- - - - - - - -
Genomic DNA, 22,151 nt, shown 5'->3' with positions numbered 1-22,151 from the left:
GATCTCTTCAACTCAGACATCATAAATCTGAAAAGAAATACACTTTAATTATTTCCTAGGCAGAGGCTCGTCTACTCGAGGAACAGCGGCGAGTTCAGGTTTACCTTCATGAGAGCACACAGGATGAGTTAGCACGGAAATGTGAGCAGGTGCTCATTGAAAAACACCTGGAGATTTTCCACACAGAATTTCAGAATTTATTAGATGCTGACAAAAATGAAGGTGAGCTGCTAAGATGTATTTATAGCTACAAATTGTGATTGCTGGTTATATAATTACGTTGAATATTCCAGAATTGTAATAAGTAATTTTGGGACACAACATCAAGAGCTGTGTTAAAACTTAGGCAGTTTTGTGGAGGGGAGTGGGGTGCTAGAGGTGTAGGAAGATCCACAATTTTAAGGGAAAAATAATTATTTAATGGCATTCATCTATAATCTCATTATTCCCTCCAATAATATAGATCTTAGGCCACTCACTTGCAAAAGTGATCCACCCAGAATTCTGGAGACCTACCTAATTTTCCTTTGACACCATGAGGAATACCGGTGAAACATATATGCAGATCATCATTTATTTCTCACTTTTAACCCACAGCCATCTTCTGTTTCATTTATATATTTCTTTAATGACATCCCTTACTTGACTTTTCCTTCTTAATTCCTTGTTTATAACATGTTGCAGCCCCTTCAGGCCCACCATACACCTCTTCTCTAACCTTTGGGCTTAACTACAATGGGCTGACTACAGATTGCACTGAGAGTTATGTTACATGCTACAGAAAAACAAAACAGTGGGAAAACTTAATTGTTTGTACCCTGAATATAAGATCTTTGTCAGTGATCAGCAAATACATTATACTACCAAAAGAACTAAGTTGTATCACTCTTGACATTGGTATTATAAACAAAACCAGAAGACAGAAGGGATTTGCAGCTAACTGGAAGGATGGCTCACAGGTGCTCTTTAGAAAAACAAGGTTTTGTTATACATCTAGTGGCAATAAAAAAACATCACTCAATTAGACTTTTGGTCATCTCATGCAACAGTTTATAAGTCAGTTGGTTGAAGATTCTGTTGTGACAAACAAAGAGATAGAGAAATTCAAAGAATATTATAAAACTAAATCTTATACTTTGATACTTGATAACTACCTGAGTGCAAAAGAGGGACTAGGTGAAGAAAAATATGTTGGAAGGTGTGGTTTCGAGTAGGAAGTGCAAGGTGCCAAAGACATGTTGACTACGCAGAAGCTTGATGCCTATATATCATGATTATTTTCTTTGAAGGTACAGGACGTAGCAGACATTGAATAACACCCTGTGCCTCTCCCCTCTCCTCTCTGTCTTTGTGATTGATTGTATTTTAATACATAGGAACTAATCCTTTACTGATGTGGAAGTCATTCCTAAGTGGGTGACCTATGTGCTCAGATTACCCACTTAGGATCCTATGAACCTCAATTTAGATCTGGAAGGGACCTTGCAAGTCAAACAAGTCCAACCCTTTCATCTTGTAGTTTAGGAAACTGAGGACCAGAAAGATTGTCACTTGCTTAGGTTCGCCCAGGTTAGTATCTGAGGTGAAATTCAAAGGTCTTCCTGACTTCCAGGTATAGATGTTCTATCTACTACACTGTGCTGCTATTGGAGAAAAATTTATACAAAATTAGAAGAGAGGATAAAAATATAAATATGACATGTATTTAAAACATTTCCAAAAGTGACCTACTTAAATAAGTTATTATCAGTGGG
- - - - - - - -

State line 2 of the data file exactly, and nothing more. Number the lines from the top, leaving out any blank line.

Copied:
GATCTCTTCAACTCAGACATCATAAATCTGAAAAGAAATACACTTTAATTATTTCCTAGGCAGAGGCTCGTCTACTCGAGGAACAGCGGCGAGTTCAGGTTTACCTTCATGAGAGCACACAGGATGAGTTAGCACGGAAATGTGAGCAGGTGCTCATTGAAAAACACCTGGAGATTTTCCACACAGAATTTCAGAATTTATTAGATGCTGACAAAAATGAAGGTGAGCTGCTAAGATGTATTTATAGCTACAAATTGTGATTGCTGGTTATATAATTACGTTGAATATTCCAGAATTGTAATAAGTAATTTTGGGACACAACATCAAGAGCTGTGTTAAAACTTAGGCAGTTTTGTGGAGGGGAGTGGGGTGCTAGAGGTGTAGGAAGATCCACAATTTTAAGGGAAAAATAATTATTTAATGGCATTCATCTATAATCTCATTATTCCCTCCAATAATATAGATCTTAGGCCACTCACTTGCAAAAGTGATCCACCCAGAATTCTGGAGACCTACCTAATTTTCCTTTGACACCATGAGGAATACCGGTGAAACATATATGCAGATCATCATTTATTTCTCACTTTTAACCCACAGCCATCTTCTGTTTCATTTATATATTTCTTTAATGACATCCCTTACTTGACTTTTCCTTCTTAATTCCTTGTTTATAACATGTTGCAGCCCCTTCAGGCCCACCATACACCTCTTCTCTAACCTTTGGGCTTAACTACAATGGGCTGACTACAGATTGCACTGAGAGTTATGTTACATGCTACAGAAAAACAAAACAGTGGGAAAACTTAATTGTTTGTACCCTGAATATAAGATCTTTGTCAGTGATCAGCAAATACATTATACTACCAAAAGAACTAAGTTGTATCACTCTTGACATTGGTATTATAAACAAAACCAGAAGACAGAAGGGATTTGCAGCTAACTGGAAGGATGGCTCACAGGTGCTCTTTAGAAAAACAAGGTTTTGTTATACATCTAGTGGCAATAAAAAAACATCACTCAATTAGACTTTTGGTCATCTCATGCAACAGTTTATAAGTCAGTTGGTTGAAGATTCTGTTGTGACAAACAAAGAGATAGAGAAATTCAAAGAATATTATAAAACTAAATCTTATACTTTGATACTTGATAACTACCTGAGTGCAAAAGAGGGACTAGGTGAAGAAAAATATGTTGGAAGGTGTGGTTTCGAGTAGGAAGTGCAAGGTGCCAAAGACATGTTGACTACGCAGAAGCTTGATGCCTATATATCATGATTATTTTCTTTGAAGGTACAGGACGTAGCAGACATTGAATAACACCCTGTGCCTCTCCCCTCTCCTCTCTGTCTTTGTGATTGATTGTATTTTAATACATAGGAACTAATCCTTTACTGATGTGGAAGTCATTCCTAAGTGGGTGACCTATGTGCTCAGATTACCCACTTAGGATCCTATGAACCTCAATTTAGATCTGGAAGGGACCTTGCAAGTCAAACAAGTCCAACCCTTTCATCTTGTAGTTTAGGAAACTGAGGACCAGAAAGATTGTCACTTGCTTAGGTTCGCCCAGGTTAGTATCTGAGGTGAAATTCAAAGGTCTTCCTGACTTCCAGGTATAGATGTTCTATCTACTACACTGTGCTGCTATTGGAGAAAAATTTATACAAAATTAGAAGAGAGGATAAAAATATAAATATGACATGTATTTAAAACATTTCCAAAAGTGACCTACTTAAATAAGTTATTATCAGTGGG